Italian artist and scientist Andreco (Andrea Conte, Rome, 1978) recently worked on a project entitled “Ground Water” exhibited in the courtyard and in the windows of SpazioC21 at Palazzo Brami, Reggio Emilia.
Listen beautiful relax classics on our Youtube channel.
The group of works – made up of four large canvases and a sculptural installation staged in the center of the courtyard – deals with the theme of water, its life and its shortage. The works express the artist’s investigation of an extremely contemporary theme in our society: the effects of climate change on the environment in which we live.
“In the paintings the protagonist is the void – Andreco says – the space conquered by the water resources thanks to physical-chemical phenomena of transformation of matter. The canvases reveal the invisible, show the glow that illuminates the underground cavities, observed from the dark perspective of their interior. The aim is to build a safe space of care and respect for deep geologies and natural resources, an indispensable action to establish a symbiotic balance between living beings and the planetary ecosystem of which they are part" ..”The sculpture reminds a rain drop the instant it touches the surface of the water table.”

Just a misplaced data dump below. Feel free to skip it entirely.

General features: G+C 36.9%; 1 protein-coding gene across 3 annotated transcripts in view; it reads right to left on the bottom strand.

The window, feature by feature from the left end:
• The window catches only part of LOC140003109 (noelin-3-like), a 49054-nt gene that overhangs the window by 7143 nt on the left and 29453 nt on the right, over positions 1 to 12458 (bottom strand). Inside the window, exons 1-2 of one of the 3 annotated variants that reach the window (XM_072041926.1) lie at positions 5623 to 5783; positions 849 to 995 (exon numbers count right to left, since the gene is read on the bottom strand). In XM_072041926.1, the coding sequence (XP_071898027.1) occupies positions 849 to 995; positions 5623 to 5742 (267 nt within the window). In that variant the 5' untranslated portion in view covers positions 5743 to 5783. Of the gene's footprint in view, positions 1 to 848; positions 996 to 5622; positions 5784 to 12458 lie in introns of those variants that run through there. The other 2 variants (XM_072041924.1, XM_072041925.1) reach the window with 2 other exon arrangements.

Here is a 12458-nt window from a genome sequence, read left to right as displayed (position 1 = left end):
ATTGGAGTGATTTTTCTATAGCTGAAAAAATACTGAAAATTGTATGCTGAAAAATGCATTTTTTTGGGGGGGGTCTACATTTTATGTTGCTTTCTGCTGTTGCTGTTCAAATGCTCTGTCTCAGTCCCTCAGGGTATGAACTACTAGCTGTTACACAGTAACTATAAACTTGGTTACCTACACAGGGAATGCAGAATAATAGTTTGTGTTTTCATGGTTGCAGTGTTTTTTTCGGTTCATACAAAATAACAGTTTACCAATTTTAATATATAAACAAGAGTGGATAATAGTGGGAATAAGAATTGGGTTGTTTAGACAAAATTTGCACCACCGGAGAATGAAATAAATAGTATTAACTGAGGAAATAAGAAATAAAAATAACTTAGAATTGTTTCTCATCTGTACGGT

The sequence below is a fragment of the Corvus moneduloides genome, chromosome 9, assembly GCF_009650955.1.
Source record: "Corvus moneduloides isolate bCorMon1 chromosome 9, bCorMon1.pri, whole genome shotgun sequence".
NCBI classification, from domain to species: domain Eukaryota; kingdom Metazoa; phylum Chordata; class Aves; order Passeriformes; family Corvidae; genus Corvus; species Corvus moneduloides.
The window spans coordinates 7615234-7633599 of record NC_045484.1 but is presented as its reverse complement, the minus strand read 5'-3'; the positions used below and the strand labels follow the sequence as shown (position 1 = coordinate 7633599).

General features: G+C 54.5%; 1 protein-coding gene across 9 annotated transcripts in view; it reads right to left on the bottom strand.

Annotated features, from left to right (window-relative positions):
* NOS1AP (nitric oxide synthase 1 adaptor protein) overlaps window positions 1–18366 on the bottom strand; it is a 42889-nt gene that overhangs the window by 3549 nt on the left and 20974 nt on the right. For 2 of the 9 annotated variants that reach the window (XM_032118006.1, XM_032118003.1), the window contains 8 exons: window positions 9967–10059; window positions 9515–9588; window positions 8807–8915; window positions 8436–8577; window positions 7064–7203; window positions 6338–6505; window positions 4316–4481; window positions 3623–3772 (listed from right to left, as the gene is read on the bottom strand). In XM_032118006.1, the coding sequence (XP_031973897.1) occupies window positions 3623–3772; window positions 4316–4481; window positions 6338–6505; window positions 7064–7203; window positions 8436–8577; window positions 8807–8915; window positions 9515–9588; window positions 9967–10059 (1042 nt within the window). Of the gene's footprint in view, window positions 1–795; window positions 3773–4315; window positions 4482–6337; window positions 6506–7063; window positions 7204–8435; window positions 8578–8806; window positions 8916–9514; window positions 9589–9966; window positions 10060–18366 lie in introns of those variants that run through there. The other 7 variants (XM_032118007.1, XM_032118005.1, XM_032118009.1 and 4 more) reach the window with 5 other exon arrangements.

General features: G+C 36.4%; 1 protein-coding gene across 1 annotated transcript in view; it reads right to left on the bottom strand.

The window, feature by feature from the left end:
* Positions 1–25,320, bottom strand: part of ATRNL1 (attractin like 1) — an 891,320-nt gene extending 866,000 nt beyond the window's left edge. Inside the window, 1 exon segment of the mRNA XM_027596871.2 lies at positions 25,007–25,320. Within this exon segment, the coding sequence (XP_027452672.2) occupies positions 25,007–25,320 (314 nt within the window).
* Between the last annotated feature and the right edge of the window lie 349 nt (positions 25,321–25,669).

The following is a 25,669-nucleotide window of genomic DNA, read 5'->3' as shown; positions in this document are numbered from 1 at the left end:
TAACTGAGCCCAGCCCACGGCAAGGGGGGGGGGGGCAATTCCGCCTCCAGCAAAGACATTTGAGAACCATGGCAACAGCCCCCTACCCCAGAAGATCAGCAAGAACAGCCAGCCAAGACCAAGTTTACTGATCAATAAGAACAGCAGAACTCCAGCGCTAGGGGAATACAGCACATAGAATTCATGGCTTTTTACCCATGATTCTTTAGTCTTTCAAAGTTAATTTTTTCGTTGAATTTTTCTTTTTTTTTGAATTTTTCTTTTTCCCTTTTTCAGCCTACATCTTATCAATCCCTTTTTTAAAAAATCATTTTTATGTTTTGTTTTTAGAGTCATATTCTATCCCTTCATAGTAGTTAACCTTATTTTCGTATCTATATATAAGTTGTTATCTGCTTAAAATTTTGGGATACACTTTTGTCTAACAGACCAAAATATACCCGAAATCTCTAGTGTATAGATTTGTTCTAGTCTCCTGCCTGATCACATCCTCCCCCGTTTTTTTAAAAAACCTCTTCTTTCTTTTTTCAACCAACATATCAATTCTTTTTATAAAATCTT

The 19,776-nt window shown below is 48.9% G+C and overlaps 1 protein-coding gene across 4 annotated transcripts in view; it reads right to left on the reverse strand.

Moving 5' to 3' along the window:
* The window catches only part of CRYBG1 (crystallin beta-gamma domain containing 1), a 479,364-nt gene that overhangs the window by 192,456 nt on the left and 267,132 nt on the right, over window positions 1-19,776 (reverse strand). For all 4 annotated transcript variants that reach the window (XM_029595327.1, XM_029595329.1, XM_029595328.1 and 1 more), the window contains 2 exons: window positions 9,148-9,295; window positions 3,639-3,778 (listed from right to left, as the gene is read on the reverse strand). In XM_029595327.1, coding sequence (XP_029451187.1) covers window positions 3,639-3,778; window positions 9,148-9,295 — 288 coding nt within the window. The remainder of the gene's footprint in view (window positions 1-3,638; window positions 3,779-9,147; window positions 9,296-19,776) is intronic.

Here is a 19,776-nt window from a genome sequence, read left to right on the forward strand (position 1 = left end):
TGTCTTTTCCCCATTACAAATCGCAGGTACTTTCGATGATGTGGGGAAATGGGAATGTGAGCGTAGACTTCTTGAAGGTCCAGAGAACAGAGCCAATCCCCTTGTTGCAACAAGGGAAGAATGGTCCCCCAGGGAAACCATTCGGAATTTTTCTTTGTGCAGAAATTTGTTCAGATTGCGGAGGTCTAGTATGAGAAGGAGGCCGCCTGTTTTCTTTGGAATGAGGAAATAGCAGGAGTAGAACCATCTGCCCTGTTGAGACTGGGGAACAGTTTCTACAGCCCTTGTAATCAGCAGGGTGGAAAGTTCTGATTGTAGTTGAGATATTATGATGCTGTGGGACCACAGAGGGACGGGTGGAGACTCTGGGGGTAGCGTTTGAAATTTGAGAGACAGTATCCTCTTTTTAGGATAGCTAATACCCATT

Andreco’s reflection on water, integrated into the meta-theme of environmental sustainability and climate change at the heart of his artistic reflection, reminds the observer of his responsibilities towards the environment. The drop of water is a metaphor for life; Its absence is the end of it.
Artist Andreco works in wide range of media including public installations, drawings, paintings, videos and murals. Inspired by the elements of nature, rocks and minerals, he uses them to teach about and further his work on environmental sustainability, urbanism, ecology and symbolism. On the base of this researches he is creating new symbols. His art practice is highly reflective of his knowledge of environmental issues and urban sustainability.
Take a look below for more images of “Ground Water”.
Photo Credit: Fabrizio Cicconi